Drone technology

Humanity & Inclusion, in conjunction with new technology companies, is testing drones to assist with mine clearance and build a detailed picture of what’s on the ground.

Drones, which can map suspected hazardous areas remotely are revolutionizing landmine clearance operations. Drones help target mine clearance areas more precisely, improve the safety of humanitarian deminers and reduce the length of time it takes for teams to return contaminated land to civilians.

Decades of campaigning to protect civilians

Humanity & Inclusion was created in 1982 (under the name Handicap International) in response to the horrific landmine injuries suffered by Cambodian refugees. Soon, we realized that action needed to be taken at an international level to ban these indiscriminate weapons.

Humanity & Inclusion played a key role in founding the International Campaign to Ban Landmines, for which we were jointly awarded the Nobel Peace Prize, following the signing of the Mine Ban Treaty in 1997.

We are a founding member of the Cluster Munition Coalition, and we actively support the Convention on Cluster Munitions, which came into effect on August 1, 2010.

Humanity & Inclusion is also a founder and coordinating member of Landmine and Cluster Munition Monitor, which monitors these two international treaties and produces annual reports on their implementation. And we are a founding member of the International Network on Explosive Weapons.

Stop Bombing Civilians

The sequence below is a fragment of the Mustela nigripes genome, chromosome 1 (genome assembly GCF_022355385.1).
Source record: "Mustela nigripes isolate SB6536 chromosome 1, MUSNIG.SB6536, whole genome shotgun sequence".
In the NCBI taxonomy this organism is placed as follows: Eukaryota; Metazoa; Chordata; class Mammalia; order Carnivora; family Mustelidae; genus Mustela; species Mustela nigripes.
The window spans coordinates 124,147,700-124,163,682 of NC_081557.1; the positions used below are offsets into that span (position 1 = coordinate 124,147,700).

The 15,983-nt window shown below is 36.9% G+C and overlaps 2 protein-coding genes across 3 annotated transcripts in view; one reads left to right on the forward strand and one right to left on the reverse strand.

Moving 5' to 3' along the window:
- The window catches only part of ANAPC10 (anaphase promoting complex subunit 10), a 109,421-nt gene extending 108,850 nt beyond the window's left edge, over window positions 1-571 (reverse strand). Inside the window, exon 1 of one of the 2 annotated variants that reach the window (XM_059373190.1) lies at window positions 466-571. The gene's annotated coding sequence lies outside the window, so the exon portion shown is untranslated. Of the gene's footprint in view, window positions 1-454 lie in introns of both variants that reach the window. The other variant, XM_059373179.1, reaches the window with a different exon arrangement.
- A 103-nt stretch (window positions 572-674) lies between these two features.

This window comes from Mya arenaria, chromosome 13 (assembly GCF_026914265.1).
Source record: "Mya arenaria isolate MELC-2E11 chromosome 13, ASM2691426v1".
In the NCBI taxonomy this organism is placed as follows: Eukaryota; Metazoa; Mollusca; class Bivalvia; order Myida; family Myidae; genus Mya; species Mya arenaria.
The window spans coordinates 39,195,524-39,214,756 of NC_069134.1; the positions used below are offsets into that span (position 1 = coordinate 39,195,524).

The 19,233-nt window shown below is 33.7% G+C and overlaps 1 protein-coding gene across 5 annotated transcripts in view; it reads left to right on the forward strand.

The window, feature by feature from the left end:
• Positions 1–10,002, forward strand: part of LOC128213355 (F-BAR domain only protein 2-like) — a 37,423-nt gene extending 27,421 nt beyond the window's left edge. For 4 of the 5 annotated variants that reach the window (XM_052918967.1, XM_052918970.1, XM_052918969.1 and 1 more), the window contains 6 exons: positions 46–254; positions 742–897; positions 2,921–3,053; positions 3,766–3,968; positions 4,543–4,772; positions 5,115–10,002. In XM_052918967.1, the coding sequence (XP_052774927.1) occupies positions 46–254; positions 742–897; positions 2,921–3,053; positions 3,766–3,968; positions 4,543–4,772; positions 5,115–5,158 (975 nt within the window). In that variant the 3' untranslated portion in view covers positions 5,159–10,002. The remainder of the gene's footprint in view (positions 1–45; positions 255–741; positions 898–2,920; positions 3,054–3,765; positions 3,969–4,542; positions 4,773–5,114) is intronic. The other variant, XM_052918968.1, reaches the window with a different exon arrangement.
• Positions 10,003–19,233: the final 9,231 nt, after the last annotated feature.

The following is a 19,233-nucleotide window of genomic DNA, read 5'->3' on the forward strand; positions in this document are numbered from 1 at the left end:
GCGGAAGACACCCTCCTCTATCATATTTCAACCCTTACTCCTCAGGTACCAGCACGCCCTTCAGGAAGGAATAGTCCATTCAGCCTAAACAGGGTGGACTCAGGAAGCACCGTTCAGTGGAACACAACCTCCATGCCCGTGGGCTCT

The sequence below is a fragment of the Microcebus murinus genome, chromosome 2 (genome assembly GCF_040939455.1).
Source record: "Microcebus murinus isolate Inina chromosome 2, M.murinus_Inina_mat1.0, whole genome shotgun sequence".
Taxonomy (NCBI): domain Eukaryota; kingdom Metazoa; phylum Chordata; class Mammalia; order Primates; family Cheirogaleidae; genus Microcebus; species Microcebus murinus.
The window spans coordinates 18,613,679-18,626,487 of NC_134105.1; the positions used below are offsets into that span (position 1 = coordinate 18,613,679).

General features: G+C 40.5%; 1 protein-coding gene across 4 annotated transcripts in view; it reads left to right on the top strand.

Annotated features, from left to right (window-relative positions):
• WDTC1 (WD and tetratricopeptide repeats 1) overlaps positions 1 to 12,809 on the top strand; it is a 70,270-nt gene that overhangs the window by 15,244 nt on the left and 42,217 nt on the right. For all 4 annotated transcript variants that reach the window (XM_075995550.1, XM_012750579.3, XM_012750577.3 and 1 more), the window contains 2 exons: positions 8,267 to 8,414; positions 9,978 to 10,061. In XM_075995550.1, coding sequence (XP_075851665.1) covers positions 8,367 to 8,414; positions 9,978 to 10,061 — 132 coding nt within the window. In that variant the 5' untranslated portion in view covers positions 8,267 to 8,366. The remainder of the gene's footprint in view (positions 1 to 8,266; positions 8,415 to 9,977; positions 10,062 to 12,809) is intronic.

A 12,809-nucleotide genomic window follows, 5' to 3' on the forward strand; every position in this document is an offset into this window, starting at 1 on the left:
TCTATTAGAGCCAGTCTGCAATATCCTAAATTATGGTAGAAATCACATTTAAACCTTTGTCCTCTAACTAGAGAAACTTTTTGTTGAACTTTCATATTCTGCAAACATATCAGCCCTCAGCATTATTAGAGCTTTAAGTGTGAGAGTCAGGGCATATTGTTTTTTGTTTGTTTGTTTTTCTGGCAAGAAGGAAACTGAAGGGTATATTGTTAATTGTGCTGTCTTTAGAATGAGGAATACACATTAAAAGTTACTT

During recent armed conflicts, explosive weapons have been used on a massive scale, killing and injuring thousands of civilians. When explosive weapons are used in populated areas, a shocking 90% of casualties are civilians.

Humanity & Inclusion is working to build a massive movement to stop the bombing of civilians. Find out more.

Stop Bombing Civilians logo

Urgent action is needed to protect children and families!

Stop Bombing Civilians logo

Help us reach
1 MILLION signatures!

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What are cluster bombs?
© Sara Goldberg/HI

What are cluster bombs?

Cluster bombs have killed and maimed thousands of civilians, who are overwhelmingly the main victims. But what exactly are cluster munitions?

Chad: HI achieved a world-first in humanitarian mine action
© John Fardoulis / HI

Chad: HI achieved a world-first in humanitarian mine action

In March 2021, HI finalized its two-year drone experimentation in Northern Chad with its partners Mobility Robotics and FlyingLabs Côte d’Ivoire.

40th Anniversary | Gneip's story: From landmine survivor to policy advocate
© P. Jerome / HI

40th Anniversary | Gneip's story: From landmine survivor to policy advocate

In 1982, two doctors working in refugee camps in Thailand started helping survivors of landmine explosions who had been injured fleeing across the heavily mined border. There they met Gniep, a young girl who had lost her leg after stepping on a landmine. Gniep was one of the first children ever supported by Humanity & Inclusion. This is her story.